Totems to Turquoise
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For thousands of years, the Native peoples of North America have made extraordinary jewelry and other adornments. Today throughout the continent that tradition is still alive—and vibrant.
Some of the most spectacular jewelry then and now has been created by the peoples of two very different geographic regions, the American Southwest and the Northwest Coast.
Different Native groups see the world in fundamentally different ways, and these world views are expressed in their jewelry.
Southwest Native societies have complicated social structures.
Today's Native artists, like the master artists before them, balance traditional forms with individual styles and new ideas.
While many jewelers still work in classic silver-and-turquoise styles, Navajo jewelry today is strongly marked by its great diversity and innovation.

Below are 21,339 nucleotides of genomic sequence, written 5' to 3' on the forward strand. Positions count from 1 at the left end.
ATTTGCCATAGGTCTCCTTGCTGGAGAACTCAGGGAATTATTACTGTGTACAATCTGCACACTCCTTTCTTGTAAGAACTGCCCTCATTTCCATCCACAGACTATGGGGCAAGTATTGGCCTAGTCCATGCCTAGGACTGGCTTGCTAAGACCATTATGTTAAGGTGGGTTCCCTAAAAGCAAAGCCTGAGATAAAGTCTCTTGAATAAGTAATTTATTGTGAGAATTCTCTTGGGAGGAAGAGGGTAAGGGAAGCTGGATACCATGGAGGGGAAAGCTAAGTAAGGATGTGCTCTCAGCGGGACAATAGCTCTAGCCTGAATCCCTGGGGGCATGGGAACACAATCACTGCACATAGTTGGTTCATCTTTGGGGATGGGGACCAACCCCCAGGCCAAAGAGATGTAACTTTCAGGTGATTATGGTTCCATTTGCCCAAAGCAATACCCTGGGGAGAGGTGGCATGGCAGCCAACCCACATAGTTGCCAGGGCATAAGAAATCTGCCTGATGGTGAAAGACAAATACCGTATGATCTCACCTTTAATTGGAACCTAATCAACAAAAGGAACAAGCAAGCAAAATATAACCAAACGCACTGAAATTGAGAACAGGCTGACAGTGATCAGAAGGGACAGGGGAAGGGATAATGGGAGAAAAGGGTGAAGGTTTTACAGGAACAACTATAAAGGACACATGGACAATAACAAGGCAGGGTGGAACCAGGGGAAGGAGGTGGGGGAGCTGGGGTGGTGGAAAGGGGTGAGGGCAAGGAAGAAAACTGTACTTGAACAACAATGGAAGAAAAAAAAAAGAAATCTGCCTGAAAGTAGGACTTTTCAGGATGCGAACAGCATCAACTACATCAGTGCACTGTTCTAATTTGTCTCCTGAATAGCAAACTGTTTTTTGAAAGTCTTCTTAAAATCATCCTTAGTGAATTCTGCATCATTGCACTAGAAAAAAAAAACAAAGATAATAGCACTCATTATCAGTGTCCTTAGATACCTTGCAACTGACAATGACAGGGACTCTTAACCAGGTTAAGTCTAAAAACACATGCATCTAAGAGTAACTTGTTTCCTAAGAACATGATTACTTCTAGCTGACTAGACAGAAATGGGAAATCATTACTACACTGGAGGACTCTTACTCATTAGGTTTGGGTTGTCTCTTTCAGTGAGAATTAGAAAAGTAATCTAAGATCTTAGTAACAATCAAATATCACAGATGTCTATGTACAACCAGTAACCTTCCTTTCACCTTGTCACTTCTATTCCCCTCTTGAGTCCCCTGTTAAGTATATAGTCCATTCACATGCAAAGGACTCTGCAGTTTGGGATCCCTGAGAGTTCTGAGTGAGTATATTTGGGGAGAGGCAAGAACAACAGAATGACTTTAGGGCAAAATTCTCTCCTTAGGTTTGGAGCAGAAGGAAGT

The mesas and canyons of the Southwest have been home to Native peoples for thousands of years.
Although separated by 1,000 miles and by dramatic differences in climate, landscape and traditions, Northwest Coast and Southwest cultures share some striking similarities.
The exhibition Totems to Turquoise: Native North American Jewelry Arts of the Northwest and Southwest is co-curated by Peter Whiteley, Curator of North American Ethnology in the Museum's Division of Anthropology, and Lois Dubin, lecturer, curator, and author of several authoritative books on Native American jewelry. Advising artists are Jim Hart and Jesse Monongya.
Totems to Turquoise: Native North American Jewelry Arts of the Northwest and Southwest was designed and produced by the Museum's Department of Exhibition, under the direction of David Harvey, Vice President for Exhibition.
The educational materials and programs for the Totems to Turquoise: Native North American Jewelry Arts of the Northwest and Southwest exhibition at the American Museum of Natural History were supported in part by:
Barbara G. Fleischman
Phylis P. Fogelson